Most governments rely on taxes to generate the majority of their revenue to support programs and services. Property taxes are the main source of revenue for municipalities. However, from 1875 to 1988 federal legislation made it illegal for First Nations to collect property taxes. In fact, the laws excluded First Nation taxation but allowed municipalities and provincial governments to levy and collect property taxes from Reserves without supplying any services. This historical lack of financial resources has been a huge barrier to capital development on Reserves. Consequently Tzeachten and many other First Nations have so much ground to make up in bringing infrastructure, roads, sewer, water, recreation and other services up to standards enjoyed off-Reserve.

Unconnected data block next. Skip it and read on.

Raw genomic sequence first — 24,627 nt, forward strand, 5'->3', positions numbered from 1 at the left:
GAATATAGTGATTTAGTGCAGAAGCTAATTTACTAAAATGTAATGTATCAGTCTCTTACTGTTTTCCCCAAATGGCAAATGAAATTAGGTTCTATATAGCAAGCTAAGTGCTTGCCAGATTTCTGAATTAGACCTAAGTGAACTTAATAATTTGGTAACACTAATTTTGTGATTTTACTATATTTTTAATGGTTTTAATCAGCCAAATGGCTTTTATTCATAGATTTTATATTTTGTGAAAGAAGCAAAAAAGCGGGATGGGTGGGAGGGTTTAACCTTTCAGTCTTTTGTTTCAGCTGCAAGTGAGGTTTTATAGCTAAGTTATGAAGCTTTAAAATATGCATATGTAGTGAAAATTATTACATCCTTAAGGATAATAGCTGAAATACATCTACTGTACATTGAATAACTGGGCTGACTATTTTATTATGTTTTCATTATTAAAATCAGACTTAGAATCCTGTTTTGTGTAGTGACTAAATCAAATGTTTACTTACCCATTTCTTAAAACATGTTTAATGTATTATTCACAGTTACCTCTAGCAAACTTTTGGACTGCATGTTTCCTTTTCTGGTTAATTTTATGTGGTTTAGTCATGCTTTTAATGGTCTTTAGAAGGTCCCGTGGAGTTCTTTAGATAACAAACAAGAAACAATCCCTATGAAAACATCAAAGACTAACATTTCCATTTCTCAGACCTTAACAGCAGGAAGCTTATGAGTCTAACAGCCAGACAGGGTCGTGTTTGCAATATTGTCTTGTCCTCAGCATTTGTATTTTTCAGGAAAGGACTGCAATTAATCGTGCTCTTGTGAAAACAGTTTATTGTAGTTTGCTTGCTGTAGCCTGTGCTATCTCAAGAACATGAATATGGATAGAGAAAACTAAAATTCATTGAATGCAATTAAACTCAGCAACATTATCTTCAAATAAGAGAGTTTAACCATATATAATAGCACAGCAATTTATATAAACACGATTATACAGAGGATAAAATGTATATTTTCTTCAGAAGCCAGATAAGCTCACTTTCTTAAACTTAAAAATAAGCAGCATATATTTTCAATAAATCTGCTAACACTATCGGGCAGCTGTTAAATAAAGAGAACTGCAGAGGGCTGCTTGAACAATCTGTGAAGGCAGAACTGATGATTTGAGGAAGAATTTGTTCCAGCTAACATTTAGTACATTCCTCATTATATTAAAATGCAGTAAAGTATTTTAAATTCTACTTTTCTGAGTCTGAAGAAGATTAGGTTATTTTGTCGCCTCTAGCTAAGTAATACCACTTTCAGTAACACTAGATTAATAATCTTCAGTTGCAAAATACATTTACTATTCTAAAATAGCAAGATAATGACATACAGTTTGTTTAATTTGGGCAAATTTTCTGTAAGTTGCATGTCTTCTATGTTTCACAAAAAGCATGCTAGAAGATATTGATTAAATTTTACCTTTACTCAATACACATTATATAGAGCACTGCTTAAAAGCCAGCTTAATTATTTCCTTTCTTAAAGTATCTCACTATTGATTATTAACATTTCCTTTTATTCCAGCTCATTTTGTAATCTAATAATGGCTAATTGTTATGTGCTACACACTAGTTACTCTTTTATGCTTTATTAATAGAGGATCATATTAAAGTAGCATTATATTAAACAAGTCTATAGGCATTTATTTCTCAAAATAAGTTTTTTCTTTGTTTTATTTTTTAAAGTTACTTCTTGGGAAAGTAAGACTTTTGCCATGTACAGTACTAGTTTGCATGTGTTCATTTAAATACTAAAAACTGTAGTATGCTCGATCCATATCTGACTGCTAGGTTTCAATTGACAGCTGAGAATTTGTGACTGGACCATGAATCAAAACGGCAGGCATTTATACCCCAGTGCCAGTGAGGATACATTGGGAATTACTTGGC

Tzeachten has been administering property tax since 1995. This was originally done through a bylaw under the Indian Act because that was the only way to do it. There is now new federal legislation that allows First Nations to pass their own taxation laws under the guidance of the First Nation Tax Commission. Tzeachten is currently in the process of enacting the Property Assessment Law and Property Taxation Law.
There are currently 1000 property taxation folios within Tzeachten First Nation. The Tzeachten First Nation Tax Centre issues the tax notices and collect the taxes from resident taxpayers. However because the Tzeachten reserve lies within the boundaries of the City of Chilliwack, municipal services are provided by the City of Chilliwack. Consequently, 75% of all taxes collected are transferred to the City of Chilliwack and only 25% is retained by Tzeachten.
For more information on Property Taxation contact:
TZEACHTEN FIRST NATION PROPERTY TAX CENTRE
29-6014 Vedder Rd
Chilliwack, BC V2R 5M4
Email – email@example.com